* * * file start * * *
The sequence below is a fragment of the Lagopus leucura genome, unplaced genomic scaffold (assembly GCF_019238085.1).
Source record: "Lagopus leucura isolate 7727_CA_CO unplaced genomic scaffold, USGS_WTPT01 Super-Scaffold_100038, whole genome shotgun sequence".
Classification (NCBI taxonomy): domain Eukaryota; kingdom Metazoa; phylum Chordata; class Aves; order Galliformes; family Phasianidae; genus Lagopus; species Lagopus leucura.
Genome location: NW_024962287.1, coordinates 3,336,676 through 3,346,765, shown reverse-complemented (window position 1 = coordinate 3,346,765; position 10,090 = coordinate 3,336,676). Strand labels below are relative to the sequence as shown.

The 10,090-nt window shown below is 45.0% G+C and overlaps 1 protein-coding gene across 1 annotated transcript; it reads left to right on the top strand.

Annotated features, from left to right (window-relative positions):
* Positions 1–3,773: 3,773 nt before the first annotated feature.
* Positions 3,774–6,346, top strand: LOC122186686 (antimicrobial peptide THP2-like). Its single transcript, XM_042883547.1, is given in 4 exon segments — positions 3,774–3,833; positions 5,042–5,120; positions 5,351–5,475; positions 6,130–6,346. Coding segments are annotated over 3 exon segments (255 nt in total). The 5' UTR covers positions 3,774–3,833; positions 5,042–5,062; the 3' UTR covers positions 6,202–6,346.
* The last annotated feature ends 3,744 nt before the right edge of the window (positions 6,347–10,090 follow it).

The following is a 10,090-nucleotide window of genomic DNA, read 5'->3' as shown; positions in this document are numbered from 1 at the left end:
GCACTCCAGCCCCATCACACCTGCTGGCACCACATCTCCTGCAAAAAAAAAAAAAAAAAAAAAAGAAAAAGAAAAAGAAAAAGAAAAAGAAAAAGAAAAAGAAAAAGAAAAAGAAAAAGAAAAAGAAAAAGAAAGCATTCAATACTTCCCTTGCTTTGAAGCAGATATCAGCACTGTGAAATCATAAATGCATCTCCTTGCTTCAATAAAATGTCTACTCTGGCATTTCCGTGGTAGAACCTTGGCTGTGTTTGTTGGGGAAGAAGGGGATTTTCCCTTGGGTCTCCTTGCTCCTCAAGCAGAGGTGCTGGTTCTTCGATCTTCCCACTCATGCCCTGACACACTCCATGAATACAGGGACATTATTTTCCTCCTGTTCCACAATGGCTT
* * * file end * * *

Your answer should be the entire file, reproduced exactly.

The sequence below is a fragment of the Lagopus leucura genome, unplaced genomic scaffold (assembly GCF_019238085.1).
Source record: "Lagopus leucura isolate 7727_CA_CO unplaced genomic scaffold, USGS_WTPT01 Super-Scaffold_100038, whole genome shotgun sequence".
Classification (NCBI taxonomy): domain Eukaryota; kingdom Metazoa; phylum Chordata; class Aves; order Galliformes; family Phasianidae; genus Lagopus; species Lagopus leucura.
Genome location: NW_024962287.1, coordinates 3,336,676 through 3,346,765, shown reverse-complemented (window position 1 = coordinate 3,346,765; position 10,090 = coordinate 3,336,676). Strand labels below are relative to the sequence as shown.

The 10,090-nt window shown below is 45.0% G+C and overlaps 1 protein-coding gene across 1 annotated transcript; it reads left to right on the top strand.

Annotated features, from left to right (window-relative positions):
* Positions 1–3,773: 3,773 nt before the first annotated feature.
* Positions 3,774–6,346, top strand: LOC122186686 (antimicrobial peptide THP2-like). Its single transcript, XM_042883547.1, is given in 4 exon segments — positions 3,774–3,833; positions 5,042–5,120; positions 5,351–5,475; positions 6,130–6,346. Coding segments are annotated over 3 exon segments (255 nt in total). The 5' UTR covers positions 3,774–3,833; positions 5,042–5,062; the 3' UTR covers positions 6,202–6,346.
* The last annotated feature ends 3,744 nt before the right edge of the window (positions 6,347–10,090 follow it).

The following is a 10,090-nucleotide window of genomic DNA, read 5'->3' as shown; positions in this document are numbered from 1 at the left end:
GCACTCCAGCCCCATCACACCTGCTGGCACCACATCTCCTGCAAAAAAAAAAAAAAAAAAAAAAGAAAAAGAAAAAGAAAAAGAAAAAGAAAAAGAAAAAGAAAAAGAAAAAGAAAAAGAAAAAGAAAAAGAAAGCATTCAATACTTCCCTTGCTTTGAAGCAGATATCAGCACTGTGAAATCATAAATGCATCTCCTTGCTTCAATAAAATGTCTACTCTGGCATTTCCGTGGTAGAACCTTGGCTGTGTTTGTTGGGGAAGAAGGGGATTTTCCCTTGGGTCTCCTTGCTCCTCAAGCAGAGGTGCTGGTTCTTCGATCTTCCCACTCATGCCCTGACACACTCCATGAATACAGGGACATTATTTTCCTCCTGTTCCACAATGGCTT